The recent spike in coronavirus cases across California has had some far-reaching impacts in the local area.
On Monday, July 13 school district superintendents throughout the county met with Dr. Julie Vaishampayan, the Stanislaus County Public Health Officer. While the goal for the past few months has been to safely get children back to in-classroom education, the new school year will not start that way.
“Dr. Vaishampayan provided an update on the Coronavirus (COVID-19) and recent community spread and determined the guidelines for K-12 education moving forward,” indicated a statement released Monday afternoon by the Stanislaus County Office of Education. “Widespread community transmission has forced us to make the difficult decision to delay the return of our children to school classrooms. This announcement represents a significant disappointment for the many thousands of teachers, administrators, and support staff, who were looking forward to welcoming students back in August.”
In addition to the distance learning model being in place for schools, the surge in cases prompted Governor Gavin Newsom to once again enact a widespread order for the shutting down or scaling back of many businesses and services in an effort to flatten the curve.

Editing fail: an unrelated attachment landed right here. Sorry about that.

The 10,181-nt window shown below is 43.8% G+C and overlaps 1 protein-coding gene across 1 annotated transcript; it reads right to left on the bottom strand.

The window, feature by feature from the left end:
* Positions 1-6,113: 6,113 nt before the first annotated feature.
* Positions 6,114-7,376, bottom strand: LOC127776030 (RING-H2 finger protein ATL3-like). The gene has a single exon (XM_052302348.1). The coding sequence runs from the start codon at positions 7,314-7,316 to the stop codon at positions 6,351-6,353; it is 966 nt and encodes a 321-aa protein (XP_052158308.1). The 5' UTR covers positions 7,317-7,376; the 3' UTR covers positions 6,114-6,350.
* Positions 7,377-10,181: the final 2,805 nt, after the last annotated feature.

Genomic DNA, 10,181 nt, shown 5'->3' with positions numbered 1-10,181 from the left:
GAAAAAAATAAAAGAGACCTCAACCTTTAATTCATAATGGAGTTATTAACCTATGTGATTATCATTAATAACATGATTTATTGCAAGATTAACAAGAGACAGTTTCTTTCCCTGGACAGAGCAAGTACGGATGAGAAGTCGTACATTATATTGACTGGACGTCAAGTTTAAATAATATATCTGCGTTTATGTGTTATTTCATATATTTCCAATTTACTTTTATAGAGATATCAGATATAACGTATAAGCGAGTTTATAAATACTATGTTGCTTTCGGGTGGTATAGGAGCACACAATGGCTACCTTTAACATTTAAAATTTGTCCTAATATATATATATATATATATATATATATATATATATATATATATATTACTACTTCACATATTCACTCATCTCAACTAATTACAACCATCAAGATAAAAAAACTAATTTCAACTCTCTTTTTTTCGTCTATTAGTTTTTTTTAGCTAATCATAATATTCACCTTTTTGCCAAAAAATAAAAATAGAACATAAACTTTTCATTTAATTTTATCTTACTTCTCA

Governor Newsom closed indoor operations in a number of areas. Changes affect the following: dine-in restaurants; wineries and tasting rooms, movie theaters, family entertainment centers, zoos and museums, cardrooms, bars, fitness centers, places of worship, offices for non-critical sectors, personal care services, hair salons and barbershop and malls.
Residents will need to adjust once again to the closures and revamped business models, as will business owners.
On the educational front, said SCOE officials, the following determinations were made by Dr. Vaishampayan:
• Schools should open in August with a Distance Learning Model;
• All conditioning for fall sports are suspended until further notice;
• Extracurricular activities (i.e., band, sports, theater/drama, etc.) are also suspended until further notice.
“We recognize the significant impact school closures have on our entire community, students, families, and staff. SCOE and all 25 school districts will continue to work diligently and collaboratively towards a prompt and safe reopening of schools in Stanislaus County when health conditions allow,” the statement concluded.
Oakdale Joint Unified School District Superintendent Marc Malone said the district schools will plan accordingly for the distance learning model with the first day of school scheduled for Aug. 6.
Meanwhile, the superintendent said that it’s now unknown whether the district can host hoped-for in person graduations later this month.
“The OJUSD will stay true to our word and communicate graduation plans by not making the official announcement on graduation until July 21,” Malone said. “That being said, we are certainly not trending in the direction that would allow us to offer any version of our traditional ceremony.”